How might probiotics and prebiotics fare in fighting the current coronavirus pandemic?

Within diet, probiotics and prebiotics may play an important role in regulating the functioning of the immune system’s response via the gut microbiota, which in turn influences the immune system.

While probiotics have been shown to reduce flu-like respiratory tract infections, China’s National Health Commission and National Administration of Traditional Chinese Medicine suggested the use of probiotics in patients with severe COVID-19 to prevent secondary bacterial infection.

Joël Doré acknowledged: “In addition to a diverse protective commensal microbiota, certain strains of probiotics are known to exert activities that empower the immune system. They have their place in a preventive arsenal, together with appropriate nutrition and gut-barrier reinforcing, anti-inflammatory and anti-oxidant strategies.”

Like probiotics, fermentable dietary fiber could also optimize immune defense against viral infections, as revealed by a mice study in which a day diet high in soluble fiber led to a reduced lung viral load and increased survival.

Although what you eat won’t stop you getting infected with COVID-19, looking after your gut microbiota with a well balanced diet that includes probiotics and prebiotics when necessary for supporting digestive wellbeing will help keep your immune system in good shape.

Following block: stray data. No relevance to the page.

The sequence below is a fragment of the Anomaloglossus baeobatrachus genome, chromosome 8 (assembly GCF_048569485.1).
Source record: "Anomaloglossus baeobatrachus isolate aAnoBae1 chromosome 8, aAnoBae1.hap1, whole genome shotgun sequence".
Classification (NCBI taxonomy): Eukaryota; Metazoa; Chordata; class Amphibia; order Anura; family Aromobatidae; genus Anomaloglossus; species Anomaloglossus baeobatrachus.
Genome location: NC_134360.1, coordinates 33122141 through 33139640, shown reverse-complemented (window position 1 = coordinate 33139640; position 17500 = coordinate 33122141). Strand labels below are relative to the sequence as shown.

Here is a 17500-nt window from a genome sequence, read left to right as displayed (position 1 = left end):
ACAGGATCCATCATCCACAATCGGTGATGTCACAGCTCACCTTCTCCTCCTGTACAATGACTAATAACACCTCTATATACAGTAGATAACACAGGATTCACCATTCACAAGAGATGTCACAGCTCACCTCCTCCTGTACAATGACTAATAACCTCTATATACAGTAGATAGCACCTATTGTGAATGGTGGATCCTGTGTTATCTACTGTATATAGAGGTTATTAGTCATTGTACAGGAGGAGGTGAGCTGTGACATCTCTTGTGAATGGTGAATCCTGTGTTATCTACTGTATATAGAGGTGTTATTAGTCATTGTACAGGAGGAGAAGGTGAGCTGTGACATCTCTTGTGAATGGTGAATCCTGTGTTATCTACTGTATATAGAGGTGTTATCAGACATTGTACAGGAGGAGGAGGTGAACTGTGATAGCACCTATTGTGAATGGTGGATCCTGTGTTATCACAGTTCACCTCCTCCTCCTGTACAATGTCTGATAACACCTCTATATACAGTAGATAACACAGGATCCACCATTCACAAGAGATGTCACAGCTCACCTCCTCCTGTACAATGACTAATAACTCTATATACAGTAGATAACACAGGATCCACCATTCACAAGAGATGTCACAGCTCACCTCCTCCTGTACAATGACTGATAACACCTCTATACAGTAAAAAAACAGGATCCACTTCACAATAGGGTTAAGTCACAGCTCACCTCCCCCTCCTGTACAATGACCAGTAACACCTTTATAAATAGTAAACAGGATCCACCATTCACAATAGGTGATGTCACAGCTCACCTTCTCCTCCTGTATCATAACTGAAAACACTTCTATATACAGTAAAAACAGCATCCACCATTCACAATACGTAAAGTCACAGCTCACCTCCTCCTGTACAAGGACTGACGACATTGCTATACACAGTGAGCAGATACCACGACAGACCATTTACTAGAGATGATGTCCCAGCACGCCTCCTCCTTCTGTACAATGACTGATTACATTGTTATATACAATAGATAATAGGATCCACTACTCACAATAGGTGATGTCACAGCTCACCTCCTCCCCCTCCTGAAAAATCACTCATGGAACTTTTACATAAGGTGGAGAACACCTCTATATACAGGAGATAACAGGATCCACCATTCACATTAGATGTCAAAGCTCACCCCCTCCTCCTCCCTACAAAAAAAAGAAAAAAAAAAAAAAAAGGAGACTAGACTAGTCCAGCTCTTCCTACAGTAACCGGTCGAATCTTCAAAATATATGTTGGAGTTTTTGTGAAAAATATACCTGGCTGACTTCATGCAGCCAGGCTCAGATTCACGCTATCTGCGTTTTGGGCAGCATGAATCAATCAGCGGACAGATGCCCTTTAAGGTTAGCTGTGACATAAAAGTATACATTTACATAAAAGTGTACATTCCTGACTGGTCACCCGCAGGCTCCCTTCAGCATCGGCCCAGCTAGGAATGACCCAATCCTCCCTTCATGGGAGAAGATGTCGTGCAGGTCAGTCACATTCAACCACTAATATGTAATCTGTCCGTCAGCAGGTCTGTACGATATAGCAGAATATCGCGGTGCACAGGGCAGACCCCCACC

*Gut immune homeostasis is the state in which our immune system protects us from pathogens while remaining harmless against our microbiota, food and other environmental components.


Kissler SM, Tedijanto C, Goldstein E, et al. Projecting the transmission dynamics of SARS-CoV-2 through the postpandemic periodScience. 2020; eabb5793. doi: 10.1126/science.abb5793.

Pan L, Mu M, Yang P, et al. Clinical characteristics of COVID-19 patients with digestive symptoms in Hubei, China: a descriptive, cross-sectional, multicenter studyAm J Gastroenterol. 2020; 115. doi: 10.14309/ajg.0000000000000620.

Enaud R, Prevel R, Ciarlo E, et al. The gut-lung axis in health and respiratory diseases: a place for inter-organ and inter-kingdom crosstalksFront Cell Infect Microbiol. 2020; 10:9. doi: 10.3389/fcimb.2020.00009.

Xu K, Cai H, Shen Y, et al. Management of corona virus disease-19 (COVID-19): the Zhejiang experienceZhejiang Da Xue Xue Bao Yi Xue Ban. 2020; 49(1):0.

Gou W, Fu Y, Yue L, et al. Gut microbiota may underlie the predisposition of healthy individuals to COVID-19. doi: 10.1101/2020.04.22.20076091 [Preprint]. 2020 [cited 2020 April 27]. Available from:

Mak JWY, Chan FKL, Ng SC. Probiotics and COVID-19: one size does not fit allLancet Gastroenterol Hepatol. 2020. doi: 10.1016/S2468-1253(20)30122-9.

About the Author

Exercise physiologist (MS, UMass Amherst) and Nutritional Biochemist (PhD, Rutgers) who studies how lifestyle influences our biochemistry, psychology and behavior - which kind of makes me a "Psycho-Nutritionist"?!?!

{"email":"Email address invalid","url":"Website address invalid","required":"Required field missing"}

Solve the 3 Main Sleep Problems
and Improve Your Sleep Quality
without Drugs or Synthetic Melatonin